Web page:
Bullie wrote:Of to the promised land once more this year. :) Just 15 days to wait now. I'll tell you more about it, when I get back home. (If i get back... ;))



Good luck in getting back home :wink: and enjoy.
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Postby Deactivated Member » Fri Nov 10, 2006 6:19 am

M.R.J., I think we all respect the people who make whisky; many of us are cynical about marketers, suits, and the large companies that own many distilleries. Would that the romantic ideal were true, and every distillery was an independent business, producing and selling its wares directly from its own venue. Alas, the industry could never have survived that way.

I have toured Jura, Ardbeg, Lagavulin, Laphroaig, Bowmore, Caol Ila, Bruichladdich, Kilchoman, Bunnahabhain, Talisker, Highland Park, Balvenie, Glenfarclas, and Aberlour, and had a peek at or poke around any number of others (including an inside look at several in the company of the gracious Ian Logan). I don't find my appetite for tours to be insatiable; at this point, two or three a year is plenty for me. I agree the opportunity for a blether with distillery managers, stillmen, and other genuine whisky workers, current or retired, is the best possibility. It doesn't always happen, or even often, at least not for those of us who go as standard tourists. Of course, if you're Lawrence....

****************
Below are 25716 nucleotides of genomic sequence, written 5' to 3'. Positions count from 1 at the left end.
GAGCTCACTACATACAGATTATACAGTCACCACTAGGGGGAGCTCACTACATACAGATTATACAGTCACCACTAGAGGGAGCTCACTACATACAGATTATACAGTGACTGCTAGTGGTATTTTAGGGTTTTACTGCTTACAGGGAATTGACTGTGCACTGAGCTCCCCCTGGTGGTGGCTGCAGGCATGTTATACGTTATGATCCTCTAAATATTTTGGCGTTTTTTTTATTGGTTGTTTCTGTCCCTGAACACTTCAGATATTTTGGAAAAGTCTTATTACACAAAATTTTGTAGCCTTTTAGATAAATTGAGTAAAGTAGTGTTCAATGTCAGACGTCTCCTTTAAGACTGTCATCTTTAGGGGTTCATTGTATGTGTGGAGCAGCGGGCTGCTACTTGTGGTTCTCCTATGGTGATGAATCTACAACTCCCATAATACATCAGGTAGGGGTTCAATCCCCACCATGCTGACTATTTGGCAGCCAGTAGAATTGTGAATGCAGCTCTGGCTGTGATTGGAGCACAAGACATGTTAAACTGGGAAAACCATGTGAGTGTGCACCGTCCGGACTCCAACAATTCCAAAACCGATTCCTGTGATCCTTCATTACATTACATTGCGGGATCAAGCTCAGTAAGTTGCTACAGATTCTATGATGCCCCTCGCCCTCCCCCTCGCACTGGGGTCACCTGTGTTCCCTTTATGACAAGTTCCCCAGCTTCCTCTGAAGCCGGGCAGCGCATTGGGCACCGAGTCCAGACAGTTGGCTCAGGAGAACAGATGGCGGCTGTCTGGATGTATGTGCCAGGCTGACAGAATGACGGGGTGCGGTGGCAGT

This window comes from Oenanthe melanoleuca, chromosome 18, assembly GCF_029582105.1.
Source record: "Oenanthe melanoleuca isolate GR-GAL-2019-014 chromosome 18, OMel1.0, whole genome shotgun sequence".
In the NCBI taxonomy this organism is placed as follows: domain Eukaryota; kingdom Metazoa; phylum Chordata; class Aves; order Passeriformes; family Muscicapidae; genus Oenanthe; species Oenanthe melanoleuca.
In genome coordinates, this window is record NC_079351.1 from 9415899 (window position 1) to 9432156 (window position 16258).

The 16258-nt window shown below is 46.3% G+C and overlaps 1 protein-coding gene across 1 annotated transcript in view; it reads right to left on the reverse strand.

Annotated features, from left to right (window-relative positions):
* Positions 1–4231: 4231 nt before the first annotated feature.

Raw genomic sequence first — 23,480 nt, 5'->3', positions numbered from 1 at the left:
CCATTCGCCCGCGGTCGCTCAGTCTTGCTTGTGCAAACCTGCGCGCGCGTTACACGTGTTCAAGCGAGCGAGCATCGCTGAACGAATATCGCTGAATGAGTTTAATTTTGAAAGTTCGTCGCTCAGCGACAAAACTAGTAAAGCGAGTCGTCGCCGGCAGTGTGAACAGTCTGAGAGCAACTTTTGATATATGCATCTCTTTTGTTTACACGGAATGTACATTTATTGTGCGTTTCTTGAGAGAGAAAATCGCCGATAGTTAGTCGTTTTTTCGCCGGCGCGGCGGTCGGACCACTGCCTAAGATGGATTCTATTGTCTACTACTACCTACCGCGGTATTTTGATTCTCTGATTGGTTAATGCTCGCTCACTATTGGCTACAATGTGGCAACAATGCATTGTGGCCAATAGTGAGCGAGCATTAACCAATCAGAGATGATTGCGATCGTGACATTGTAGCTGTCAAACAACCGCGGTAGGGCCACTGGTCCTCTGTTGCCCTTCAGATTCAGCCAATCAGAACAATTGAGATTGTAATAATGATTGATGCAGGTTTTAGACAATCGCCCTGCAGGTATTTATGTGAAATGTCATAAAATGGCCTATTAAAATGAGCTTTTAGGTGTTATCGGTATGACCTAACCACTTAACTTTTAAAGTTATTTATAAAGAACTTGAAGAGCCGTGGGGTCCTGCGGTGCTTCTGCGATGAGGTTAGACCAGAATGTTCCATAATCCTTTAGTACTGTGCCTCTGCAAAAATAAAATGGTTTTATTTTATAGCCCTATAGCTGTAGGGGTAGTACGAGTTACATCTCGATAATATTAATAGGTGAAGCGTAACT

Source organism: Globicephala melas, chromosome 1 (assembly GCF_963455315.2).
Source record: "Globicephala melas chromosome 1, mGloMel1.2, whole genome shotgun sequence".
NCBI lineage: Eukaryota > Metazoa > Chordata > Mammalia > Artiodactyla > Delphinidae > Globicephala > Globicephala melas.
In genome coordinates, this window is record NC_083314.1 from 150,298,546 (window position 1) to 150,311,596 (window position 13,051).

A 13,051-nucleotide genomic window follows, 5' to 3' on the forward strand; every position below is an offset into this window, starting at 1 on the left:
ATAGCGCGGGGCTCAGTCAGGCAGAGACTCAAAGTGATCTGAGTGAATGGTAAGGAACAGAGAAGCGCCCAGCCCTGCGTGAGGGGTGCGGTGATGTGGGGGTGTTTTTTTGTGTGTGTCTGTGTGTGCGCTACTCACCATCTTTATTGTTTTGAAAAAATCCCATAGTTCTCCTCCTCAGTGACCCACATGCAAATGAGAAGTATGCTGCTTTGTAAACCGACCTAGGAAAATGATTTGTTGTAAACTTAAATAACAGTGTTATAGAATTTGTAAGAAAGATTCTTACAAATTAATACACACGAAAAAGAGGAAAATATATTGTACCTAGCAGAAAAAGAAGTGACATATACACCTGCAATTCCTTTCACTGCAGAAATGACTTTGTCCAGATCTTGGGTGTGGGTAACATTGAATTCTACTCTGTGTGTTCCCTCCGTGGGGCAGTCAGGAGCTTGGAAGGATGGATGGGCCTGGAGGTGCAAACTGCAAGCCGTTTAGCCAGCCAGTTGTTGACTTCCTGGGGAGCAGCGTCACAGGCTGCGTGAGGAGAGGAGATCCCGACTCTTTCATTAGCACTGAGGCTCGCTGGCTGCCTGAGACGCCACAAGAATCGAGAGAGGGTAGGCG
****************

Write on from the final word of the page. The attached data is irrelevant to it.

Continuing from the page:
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Postby KenBeau » Fri Nov 10, 2006 7:05 am

I made my 1st trip to Scotland over 4 years ago (has it been THAT long?! :shock: Ay!) and the tour I took made a stop at The Glenlivet.

I'm going to be in Edinburgh for Hogmanay:D , and I'm pondering trying to make it out to Tullibardine, unless there's something a little bit closer...? :?
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Postby Wave » Fri Nov 10, 2006 1:21 pm

I'm going to be in Edinburgh for Hogmanay:D , and I'm pondering trying to make it out to Tullibardine, unless there's something a little bit closer...?


There's the Glenkinchie distillery on the southern outskirts of Edinburgh or you can take the train up to Pitlochry for the Blair Athol & Edradour distilleries and/or a little farther north on the same railline to Dalwhinnie. If you make it to Tullibardine do their connoisseur's tour (must book ahead), most excellent!


Cheers!
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Postby Nidaros » Mon Nov 13, 2006 11:07 am

I have been to Glengoyne as well.

It was really nice, unfortunately there was no production there, due to maintenance. But this allowed us to take pictures, which is otherwise not allowed.

This was really the beginning of my love affair with the nectar.
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Postby Scotty Mc » Tue Nov 14, 2006 5:45 pm

I've only managed to visit 2 distilleries being Blair Athol & Glenkinchie (sore subject surrounding Edradour!).